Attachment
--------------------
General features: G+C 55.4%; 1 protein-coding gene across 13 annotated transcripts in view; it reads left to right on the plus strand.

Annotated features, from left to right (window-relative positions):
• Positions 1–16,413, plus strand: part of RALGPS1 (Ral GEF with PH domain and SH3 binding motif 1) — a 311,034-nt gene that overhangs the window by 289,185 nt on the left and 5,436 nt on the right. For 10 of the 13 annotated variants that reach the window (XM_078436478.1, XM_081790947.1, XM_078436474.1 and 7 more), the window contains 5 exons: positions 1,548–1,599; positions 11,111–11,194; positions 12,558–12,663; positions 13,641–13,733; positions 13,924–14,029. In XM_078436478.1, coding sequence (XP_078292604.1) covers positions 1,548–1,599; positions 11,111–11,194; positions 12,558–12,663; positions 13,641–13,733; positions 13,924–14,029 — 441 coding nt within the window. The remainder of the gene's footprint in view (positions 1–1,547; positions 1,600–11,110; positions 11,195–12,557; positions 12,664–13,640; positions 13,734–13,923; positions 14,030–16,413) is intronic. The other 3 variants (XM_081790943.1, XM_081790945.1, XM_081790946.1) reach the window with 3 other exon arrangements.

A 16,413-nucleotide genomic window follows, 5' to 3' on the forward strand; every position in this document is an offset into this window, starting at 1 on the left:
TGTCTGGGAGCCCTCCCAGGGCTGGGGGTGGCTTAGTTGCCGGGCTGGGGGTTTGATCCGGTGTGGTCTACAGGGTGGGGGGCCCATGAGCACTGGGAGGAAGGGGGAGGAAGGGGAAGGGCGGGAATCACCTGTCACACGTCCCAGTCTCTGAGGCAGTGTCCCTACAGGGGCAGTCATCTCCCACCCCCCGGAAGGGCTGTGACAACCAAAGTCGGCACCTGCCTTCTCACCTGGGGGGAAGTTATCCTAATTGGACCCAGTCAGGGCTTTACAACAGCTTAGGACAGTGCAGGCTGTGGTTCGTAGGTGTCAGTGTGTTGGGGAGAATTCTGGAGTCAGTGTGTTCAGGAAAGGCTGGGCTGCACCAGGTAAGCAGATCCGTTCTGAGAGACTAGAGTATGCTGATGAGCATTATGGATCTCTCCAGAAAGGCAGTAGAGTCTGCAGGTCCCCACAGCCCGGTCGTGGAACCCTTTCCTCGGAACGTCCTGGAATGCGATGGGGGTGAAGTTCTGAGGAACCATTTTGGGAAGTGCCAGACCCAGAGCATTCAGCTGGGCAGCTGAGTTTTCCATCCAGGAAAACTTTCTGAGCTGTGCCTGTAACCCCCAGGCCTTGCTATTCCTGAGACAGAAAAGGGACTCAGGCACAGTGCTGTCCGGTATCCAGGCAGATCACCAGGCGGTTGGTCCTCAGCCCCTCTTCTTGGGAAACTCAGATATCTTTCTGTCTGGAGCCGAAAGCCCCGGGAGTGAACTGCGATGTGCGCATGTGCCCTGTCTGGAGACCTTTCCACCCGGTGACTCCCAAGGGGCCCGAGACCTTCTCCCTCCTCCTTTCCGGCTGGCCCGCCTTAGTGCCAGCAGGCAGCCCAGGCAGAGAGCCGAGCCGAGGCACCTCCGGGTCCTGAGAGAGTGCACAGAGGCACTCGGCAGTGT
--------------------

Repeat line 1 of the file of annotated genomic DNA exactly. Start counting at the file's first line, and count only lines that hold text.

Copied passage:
General features: G+C 55.4%; 1 protein-coding gene across 13 annotated transcripts in view; it reads left to right on the plus strand.